“Depression is a distant early warning system that something in you is being pressed down, beat on, kept in prison, dishonored.” ~Sam Keen
Sandra is depressed and it’s because she’s been dishonoring herself for a long time.
Although she despises her job, she forces herself to tolerate it. Not only is it unrewarding, the pressure and the demands are unrelenting. What’s more, she yearns to move back to Maine where she had a fulfilling job and a close and supportive circle of friends. She also had the ocean. It was within walking distance, and brought her unparalleled serenity.
“My soul was happy there,” she said while fighting back tears. “I’m grieving over the life I feel I’ve lost.”
Sandra doesn’t question her decision to uproot from Maine. Her aging parents needed her, and she was their sole source of care. “I couldn’t betray them,” she said. “I told myself it would only be for a few years.”
They’ve since passed on . . . several years ago, in fact. So why hasn’t she returned to Maine?
Blame it on the lure of security and the paralysis of fear.
Though she hates her job, it provides a steady income, insurance, and growing retirement benefits. She tells herself it wouldn’t be practical to venture off to a place she hasn’t called home for 15 years. Too risky. But that form of reasoning doesn’t pacify her soul’s yearnings. Why? Because souls don’t and can’t live in that “ought-to” world.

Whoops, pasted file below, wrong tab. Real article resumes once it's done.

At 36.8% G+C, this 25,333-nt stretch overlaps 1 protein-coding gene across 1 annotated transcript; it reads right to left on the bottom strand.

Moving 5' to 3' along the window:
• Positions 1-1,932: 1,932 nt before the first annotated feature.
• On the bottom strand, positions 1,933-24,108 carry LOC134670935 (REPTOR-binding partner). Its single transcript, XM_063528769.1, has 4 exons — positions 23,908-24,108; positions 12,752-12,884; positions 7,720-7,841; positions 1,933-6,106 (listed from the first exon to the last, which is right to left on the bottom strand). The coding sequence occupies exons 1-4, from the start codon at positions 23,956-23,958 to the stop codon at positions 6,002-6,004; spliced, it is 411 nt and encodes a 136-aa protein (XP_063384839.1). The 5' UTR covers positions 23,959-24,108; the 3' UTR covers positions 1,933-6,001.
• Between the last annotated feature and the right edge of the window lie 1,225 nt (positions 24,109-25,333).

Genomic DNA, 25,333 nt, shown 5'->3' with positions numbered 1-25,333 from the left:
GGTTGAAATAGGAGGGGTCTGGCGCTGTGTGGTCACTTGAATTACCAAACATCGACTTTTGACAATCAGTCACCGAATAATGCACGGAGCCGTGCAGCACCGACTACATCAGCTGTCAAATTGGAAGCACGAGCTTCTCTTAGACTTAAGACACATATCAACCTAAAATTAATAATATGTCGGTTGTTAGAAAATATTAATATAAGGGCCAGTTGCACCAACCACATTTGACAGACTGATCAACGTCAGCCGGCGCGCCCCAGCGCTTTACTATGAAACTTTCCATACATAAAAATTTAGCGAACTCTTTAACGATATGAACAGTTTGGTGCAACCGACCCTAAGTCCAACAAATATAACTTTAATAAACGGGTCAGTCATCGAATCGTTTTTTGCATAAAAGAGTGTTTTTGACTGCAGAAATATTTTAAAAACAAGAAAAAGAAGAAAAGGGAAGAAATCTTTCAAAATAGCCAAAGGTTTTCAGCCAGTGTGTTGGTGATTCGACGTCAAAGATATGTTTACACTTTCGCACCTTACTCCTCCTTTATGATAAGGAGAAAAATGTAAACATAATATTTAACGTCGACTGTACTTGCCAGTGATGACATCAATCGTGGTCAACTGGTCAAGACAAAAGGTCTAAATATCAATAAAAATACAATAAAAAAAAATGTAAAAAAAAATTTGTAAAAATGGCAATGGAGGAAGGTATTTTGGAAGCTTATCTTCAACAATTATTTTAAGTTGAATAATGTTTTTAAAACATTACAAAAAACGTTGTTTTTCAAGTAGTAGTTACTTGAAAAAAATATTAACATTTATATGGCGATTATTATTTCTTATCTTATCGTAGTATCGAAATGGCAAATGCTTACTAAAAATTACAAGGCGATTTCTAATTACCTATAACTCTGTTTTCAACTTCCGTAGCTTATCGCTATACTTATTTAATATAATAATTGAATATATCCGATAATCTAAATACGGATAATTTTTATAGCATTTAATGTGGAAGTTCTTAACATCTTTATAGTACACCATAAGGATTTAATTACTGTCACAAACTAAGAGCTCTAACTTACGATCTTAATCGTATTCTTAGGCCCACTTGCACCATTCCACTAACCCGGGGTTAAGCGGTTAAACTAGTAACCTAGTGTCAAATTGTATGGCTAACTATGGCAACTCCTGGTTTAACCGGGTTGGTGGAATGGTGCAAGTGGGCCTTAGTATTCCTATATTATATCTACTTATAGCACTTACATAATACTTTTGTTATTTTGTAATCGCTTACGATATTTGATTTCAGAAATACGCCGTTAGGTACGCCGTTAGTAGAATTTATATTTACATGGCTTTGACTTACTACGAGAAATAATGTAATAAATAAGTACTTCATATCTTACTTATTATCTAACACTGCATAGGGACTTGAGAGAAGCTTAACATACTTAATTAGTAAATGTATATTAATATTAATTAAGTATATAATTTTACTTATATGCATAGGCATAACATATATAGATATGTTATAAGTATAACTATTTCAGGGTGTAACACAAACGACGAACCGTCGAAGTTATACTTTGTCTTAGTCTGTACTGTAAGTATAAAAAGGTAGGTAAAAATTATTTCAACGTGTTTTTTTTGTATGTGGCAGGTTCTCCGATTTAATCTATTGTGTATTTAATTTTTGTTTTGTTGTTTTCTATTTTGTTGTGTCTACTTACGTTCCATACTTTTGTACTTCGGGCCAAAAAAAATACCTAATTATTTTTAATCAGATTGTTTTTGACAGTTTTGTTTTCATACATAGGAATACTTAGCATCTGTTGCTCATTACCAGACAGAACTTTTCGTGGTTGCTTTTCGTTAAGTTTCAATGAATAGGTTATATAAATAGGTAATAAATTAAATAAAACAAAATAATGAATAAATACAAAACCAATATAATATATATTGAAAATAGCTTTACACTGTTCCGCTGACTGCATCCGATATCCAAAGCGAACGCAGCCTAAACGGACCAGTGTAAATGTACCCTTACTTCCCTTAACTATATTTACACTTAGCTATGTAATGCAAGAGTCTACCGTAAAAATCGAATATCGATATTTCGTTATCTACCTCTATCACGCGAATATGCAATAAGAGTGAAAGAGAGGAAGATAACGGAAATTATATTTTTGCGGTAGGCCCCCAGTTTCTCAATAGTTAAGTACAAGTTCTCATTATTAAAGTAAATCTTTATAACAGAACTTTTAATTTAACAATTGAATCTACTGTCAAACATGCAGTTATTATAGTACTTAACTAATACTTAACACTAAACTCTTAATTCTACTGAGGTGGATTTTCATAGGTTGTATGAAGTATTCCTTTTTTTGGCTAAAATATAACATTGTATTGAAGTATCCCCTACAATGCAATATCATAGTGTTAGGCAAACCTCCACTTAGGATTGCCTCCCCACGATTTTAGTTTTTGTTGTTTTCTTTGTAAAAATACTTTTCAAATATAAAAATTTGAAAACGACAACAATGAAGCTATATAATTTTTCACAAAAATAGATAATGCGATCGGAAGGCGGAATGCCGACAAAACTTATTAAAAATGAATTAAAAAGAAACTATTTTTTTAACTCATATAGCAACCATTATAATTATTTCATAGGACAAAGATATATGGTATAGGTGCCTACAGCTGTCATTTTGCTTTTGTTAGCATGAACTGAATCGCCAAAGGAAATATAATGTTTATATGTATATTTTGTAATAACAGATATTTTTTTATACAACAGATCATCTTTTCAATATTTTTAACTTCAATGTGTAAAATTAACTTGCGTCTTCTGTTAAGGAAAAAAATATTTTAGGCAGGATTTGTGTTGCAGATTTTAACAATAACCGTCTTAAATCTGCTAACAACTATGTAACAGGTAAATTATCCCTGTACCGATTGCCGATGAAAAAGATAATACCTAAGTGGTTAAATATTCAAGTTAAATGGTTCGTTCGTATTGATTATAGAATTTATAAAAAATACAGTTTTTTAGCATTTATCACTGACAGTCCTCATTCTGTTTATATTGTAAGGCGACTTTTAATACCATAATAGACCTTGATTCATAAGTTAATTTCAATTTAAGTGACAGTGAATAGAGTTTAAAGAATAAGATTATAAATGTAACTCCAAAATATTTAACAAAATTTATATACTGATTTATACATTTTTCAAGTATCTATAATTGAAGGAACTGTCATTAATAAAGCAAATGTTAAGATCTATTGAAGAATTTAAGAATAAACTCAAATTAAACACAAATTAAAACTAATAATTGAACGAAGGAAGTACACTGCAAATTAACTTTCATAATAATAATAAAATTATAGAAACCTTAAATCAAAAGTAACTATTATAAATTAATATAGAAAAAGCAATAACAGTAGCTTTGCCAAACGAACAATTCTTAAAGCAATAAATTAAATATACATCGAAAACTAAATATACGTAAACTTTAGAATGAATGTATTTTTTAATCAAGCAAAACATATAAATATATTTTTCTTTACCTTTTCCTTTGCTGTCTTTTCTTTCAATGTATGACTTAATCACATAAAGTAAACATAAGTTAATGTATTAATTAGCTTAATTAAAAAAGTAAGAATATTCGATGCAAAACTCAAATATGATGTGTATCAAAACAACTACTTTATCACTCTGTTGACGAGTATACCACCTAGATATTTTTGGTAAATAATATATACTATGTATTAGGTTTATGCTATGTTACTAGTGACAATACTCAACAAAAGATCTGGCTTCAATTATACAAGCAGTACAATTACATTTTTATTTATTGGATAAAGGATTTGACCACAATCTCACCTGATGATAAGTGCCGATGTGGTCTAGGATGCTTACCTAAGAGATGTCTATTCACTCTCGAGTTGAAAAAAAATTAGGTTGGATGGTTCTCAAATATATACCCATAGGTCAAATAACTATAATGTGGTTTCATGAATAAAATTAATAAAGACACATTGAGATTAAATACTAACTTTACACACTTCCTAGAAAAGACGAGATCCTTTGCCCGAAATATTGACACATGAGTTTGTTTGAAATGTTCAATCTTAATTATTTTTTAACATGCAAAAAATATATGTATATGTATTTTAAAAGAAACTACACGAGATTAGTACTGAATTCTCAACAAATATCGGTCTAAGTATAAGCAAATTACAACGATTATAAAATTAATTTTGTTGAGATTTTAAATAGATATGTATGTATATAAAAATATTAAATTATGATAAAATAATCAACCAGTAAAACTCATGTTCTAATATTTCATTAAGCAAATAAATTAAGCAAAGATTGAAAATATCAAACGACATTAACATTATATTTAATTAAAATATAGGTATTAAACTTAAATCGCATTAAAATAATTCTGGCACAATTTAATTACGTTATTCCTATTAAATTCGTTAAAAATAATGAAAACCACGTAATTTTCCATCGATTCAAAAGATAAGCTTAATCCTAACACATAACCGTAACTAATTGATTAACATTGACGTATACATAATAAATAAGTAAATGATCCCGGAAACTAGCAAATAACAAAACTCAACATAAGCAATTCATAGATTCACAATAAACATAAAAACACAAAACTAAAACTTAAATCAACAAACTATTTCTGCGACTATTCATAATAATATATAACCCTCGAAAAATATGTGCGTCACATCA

Although Sandra couldn’t bear the thought of betraying her parents, she’s been betraying herself for years. She’s guilty of surrendering to a settled-in existence.
Our comfort zones don’t cultivate happiness. If anything, they can be a recipe for depression. Our soul is constantly letting us know when something doesn’t feel right. Will we listen to that voice or the voice of fear, familiarity and the dozen “ought-to” messages that hound us every day? That’s the challenge.
In our session, I asked Sandra to close her eyes and imagine her sadness as a separate entity sitting across from her.
“What is sadness saying to you?” I asked.
Her face grew solemn. After a long pause her sadness–emanating from the core of her being–told her this:
“I feel sad because you gave up on me. You knew what I needed and you gave up. You didn’t take the energy to do what you needed to do. You retreated and you keep retreating more and more.”
Impressive. Sandra’s soul is summoning her to leave the tomb of settledness and head in the direction of her passion.
Giving her sadness a voice allowed Sandra to finally recognize the true cost of playing it safe. She’s learning that her depression won’t magically disappear, nor should it. It’s sending her a very important message. The only thing that will work is taking control of her life–managing it from a space of courage and love for herself instead of fear.
“We’d all like a guarantee before making a decision or taking a risk, but the irony is that taking the risk is what opens us to our fate.” ~Mark Nepo
Names are changed to honor client confidentiality.
(c) Salee Reese 2019